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At the moment, the only defined destination to which questions on Law.SE can be migrated is law Meta. Migration to any other destination requires special moderator intervention, as I understand things. Recently there3 have been several questions migrated to the Politics stack, and at least one Q migrated from Politics to Law. It seems to me that it would make sense to add a Politics destination to the community specific reasons menu. That way any person who has the right to VTC could directly specify a politics destination.

Here is a screenshot of migrations to and from law in the last 90 days:

Screenshot of migrations to and from law

As the above screen shot shows, there were 5 questions migrated from politics to law, and 5 from law to politics (albeit three were rejected) within the last 90 days. No other site had as many, and only one other site (FOS, which is Open Source.SE) occurred more than once as a destination. Is that enough to create a migration path to Politics?

It seems to me that it is likely that in future there will be questions not on topic here but which would be on topic in politics. In particular many "Why" questions would IMO fit better on Politics.

I am not sure of the exact procedure for making such an interface change. I gather it is done on a per-site basis.

Can we make such an addition? What is the detailed procedure?

Details of migrated questions

Here are links to questions which were migrated to Politics from Law and their status:

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  • 5 questions in 3 months is nothing, and not worth adding a migration path for. – Nij Feb 19 at 20:47
  • Have added another example. – Studoku Feb 19 at 21:57
  • @Nij How many, roughly, would you think would justify a path? It might be that if there was a path this might cause migration to be suggested somewhat more often. Of course there is no way to be sure of that – David Siegel Feb 19 at 22:04
  • 1/2. Suggesting migration to Politics requires that one knows migration is possible, that Politics is an existing site, that the question is off-topic here, and that it's likely to be on-topic there. Altogether that implies familiarity with Stack Exchange as a network and specifically of both sites. A user who knows all of that, and still doesn't flag for a moderator to migrate or enter a custom reason, or does so but the moderator does not move it, isn't going to recommend more migrations by having this pathway, and ... – Nij Feb 19 at 22:14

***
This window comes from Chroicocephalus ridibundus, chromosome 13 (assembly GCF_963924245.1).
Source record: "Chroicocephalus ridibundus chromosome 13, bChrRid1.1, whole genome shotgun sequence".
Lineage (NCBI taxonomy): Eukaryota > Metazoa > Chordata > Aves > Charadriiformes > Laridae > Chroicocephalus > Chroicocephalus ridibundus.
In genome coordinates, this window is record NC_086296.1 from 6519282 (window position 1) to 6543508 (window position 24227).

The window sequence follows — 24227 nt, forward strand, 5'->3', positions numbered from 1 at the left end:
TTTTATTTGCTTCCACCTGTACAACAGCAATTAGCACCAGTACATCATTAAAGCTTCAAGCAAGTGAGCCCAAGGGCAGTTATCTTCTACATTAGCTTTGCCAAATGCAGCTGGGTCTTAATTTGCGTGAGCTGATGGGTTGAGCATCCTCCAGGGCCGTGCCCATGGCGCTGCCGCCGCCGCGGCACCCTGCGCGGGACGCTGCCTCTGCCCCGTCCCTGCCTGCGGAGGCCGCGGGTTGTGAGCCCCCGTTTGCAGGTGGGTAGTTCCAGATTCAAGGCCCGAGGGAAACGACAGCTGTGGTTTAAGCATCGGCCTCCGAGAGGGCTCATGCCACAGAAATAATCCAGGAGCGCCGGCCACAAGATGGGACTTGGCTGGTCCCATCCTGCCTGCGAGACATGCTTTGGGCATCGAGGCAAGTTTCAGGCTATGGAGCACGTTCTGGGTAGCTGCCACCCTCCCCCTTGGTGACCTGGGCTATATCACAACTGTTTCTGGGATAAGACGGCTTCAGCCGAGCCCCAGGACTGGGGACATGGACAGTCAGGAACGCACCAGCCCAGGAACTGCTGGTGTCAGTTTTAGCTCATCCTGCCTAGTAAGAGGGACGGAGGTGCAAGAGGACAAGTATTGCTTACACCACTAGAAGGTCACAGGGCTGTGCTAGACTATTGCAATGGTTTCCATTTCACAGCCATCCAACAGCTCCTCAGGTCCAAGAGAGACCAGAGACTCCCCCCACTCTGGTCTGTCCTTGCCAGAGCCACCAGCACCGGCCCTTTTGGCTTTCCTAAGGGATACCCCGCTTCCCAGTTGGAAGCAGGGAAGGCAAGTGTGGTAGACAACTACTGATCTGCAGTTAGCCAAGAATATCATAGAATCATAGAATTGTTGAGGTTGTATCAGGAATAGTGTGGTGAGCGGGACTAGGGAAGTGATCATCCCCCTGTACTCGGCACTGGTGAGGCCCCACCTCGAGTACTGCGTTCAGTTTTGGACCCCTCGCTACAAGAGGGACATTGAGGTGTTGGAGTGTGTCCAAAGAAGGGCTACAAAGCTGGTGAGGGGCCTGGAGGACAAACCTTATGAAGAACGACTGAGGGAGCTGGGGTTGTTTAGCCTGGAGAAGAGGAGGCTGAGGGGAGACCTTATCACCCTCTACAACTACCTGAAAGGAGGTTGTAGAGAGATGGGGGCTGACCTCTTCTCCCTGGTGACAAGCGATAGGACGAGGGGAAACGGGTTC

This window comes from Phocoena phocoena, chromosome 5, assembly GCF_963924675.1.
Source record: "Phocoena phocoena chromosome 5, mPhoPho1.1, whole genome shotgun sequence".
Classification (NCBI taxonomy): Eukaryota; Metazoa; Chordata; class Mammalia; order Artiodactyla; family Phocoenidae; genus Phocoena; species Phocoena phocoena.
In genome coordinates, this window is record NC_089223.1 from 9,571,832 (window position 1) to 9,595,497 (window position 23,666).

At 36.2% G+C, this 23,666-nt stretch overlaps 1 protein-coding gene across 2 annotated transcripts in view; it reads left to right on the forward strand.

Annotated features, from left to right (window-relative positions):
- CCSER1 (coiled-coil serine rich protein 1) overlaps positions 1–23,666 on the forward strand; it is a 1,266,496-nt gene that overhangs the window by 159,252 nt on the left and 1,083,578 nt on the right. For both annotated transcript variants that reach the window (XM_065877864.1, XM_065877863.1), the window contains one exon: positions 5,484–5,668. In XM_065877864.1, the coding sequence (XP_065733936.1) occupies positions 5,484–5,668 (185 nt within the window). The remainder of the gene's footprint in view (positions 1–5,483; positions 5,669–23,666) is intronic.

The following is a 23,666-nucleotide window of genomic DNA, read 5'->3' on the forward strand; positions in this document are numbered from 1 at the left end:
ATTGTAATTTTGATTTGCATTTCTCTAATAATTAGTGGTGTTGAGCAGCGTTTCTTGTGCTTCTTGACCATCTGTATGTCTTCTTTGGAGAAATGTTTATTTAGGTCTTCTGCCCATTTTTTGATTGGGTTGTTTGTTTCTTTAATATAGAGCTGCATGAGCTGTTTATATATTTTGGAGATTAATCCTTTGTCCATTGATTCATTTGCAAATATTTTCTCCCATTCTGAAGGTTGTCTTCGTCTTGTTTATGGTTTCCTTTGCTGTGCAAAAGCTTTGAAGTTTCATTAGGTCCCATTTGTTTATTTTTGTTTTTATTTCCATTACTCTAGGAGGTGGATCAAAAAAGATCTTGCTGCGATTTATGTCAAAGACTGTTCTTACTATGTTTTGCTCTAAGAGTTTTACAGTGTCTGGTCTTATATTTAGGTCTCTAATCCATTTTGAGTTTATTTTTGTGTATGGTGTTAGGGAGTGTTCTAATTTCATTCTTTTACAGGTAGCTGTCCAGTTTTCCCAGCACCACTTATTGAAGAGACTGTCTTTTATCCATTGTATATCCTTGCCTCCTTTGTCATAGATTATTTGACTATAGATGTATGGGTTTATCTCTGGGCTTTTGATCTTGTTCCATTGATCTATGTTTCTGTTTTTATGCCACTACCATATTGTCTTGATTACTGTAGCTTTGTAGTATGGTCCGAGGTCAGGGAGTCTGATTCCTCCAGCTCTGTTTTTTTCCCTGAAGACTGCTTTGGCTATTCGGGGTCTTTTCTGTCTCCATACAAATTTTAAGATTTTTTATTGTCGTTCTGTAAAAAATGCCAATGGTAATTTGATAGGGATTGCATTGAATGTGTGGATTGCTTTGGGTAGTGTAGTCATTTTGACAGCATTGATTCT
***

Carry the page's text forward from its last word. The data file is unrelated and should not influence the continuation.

• 2/2 ... and moderators aren't going to migrate more questions by making this a reason for regular users, because moderators have migration ability to any site. – Nij Feb 19 at 22:14
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    @Nij Seeing migration to Politics on the close menu could inform a user of some of those, and lead such a user to investigate the other conditions you mention. Indeed it was seeing such paths on other sites which has led me to recently flag several questions for such migrations. Again, i ask, how many migrations would seem to you to justify creating a path? Your argument above could apply even if there were 20 migrations a day (highly unlikely as that is) or so it seems to me. – David Siegel Feb 19 at 22:41
  • At least one valid migration a day, and a rolling average rejection rate lower than both our own and the target site's overall closure rate. – Nij Feb 19 at 23:53
  • @Nik Thank you. We certainly are not close to that. – David Siegel Feb 20 at 1:58
  • At any rate, Law is by definition politically neutral. Politics is not- the sites are completely incompatible. – Studoku Feb 25 at 14:58
  • @Studoku But law often has political implications and vice versa. That is why it is not uncommon for questions posted on Law to be more appropriate on Politics, and for migration to be the right way to handle them. Look at the questions linked above. Don't you agree that migration was proper for those? – David Siegel Feb 25 at 15:02
  • @DavidSiegel If someone asks here, chances are they want a non-partisan answer. I think we should respect that. – Studoku Feb 25 at 15:22